Wednesday, May 20, 2015

Cartographic Representations of the Internet

DMOZ is an open-content directory of World Wide Web links which uses a hierarchical scheme for organizing site listings. Listings on a similar topic in DMOZ are grouped into categories, which can then include smaller categories.

Internaut Explorer uses the CartoDB interactive mapping platform to create a visualization of DMOZ's 3,809,444 web links and 782,239 topics. The map allows you to explore a visual representation of DMOZ links organized into a radial chart. Each segment of the circle shows a different DMOZ category of links. When you zoom in on the map the individual DMOZ link categories appear.

The Internet Map is a Google Map of the 350,000 largest websites in the world. The map was created by Ruslan Enikeev and the Russian creative agency Positive Communications.

The circles on the map represent individual websites. The size of each circle on the map is determined by website traffic. The larger the amount of traffic, the bigger the circle. The location of websites on the map is determined by the links between sites. The more traffic generated from links between different websites then the closer the websites are displayed on the map.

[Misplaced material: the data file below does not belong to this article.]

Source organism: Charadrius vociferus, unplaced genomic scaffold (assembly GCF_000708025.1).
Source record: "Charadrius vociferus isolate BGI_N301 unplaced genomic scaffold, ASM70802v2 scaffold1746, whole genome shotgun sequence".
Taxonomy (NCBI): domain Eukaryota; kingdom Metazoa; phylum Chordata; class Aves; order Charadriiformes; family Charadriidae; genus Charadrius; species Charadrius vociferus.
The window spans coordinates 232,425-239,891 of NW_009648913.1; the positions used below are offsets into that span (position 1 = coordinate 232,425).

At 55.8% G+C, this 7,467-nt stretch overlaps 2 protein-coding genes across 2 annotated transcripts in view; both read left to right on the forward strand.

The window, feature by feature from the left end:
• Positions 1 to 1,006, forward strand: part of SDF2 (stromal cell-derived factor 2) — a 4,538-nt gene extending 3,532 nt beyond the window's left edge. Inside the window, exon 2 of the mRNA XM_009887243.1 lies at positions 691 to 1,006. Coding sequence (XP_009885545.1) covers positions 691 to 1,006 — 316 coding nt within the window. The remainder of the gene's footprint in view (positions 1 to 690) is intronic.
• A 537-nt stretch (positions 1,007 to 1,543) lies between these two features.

It is actually possible to search the map by country to find the most popular websites in individual countries.

Unfortunately the Web 2.0 Summit's Web 2 Map no longer exists. The Web 2 Map used an interesting geographical metaphor to visualize the internet, representing different sectors of the Internet as countries on a map.

Each country on the map had a capital city representing the dominant website or company within that sector. The buildings or skyscrapers in the city acting as a metaphor for the different data segments within the dominant player in that sector.

For example, the country of the Union of Social Networks included a Facebook capital city. The Facebook city was dominated by a 'social' skyscraper but also includeed a smaller 'location' building to reflect that Facebook also allows users to check-in at different locations.

Every year Telegeography create an interactive map of the physical presence of the internet in the real world, with their undersea cable map.

The 2015 Submarine Cable map is inspired by medieval and renaissance cartography and features not only a vintage map style but sea monsters, map border illustrations and images showing some of the common causes of cable faults.

The map shows 299 submarine cable systems across the globe, that are active or are under construction. The border illustrations provide information on the capacity data of some of the major cable routes. Other inset illustrations provide information on how submarine cables are laid.

Images on the map explain some of the common causes of cable faults. Some fictional causes of cable faults are also included in the map in the form of mythical sea monsters. The text provided with each monster includes a reference to which historical map the mythical creature was taken from.

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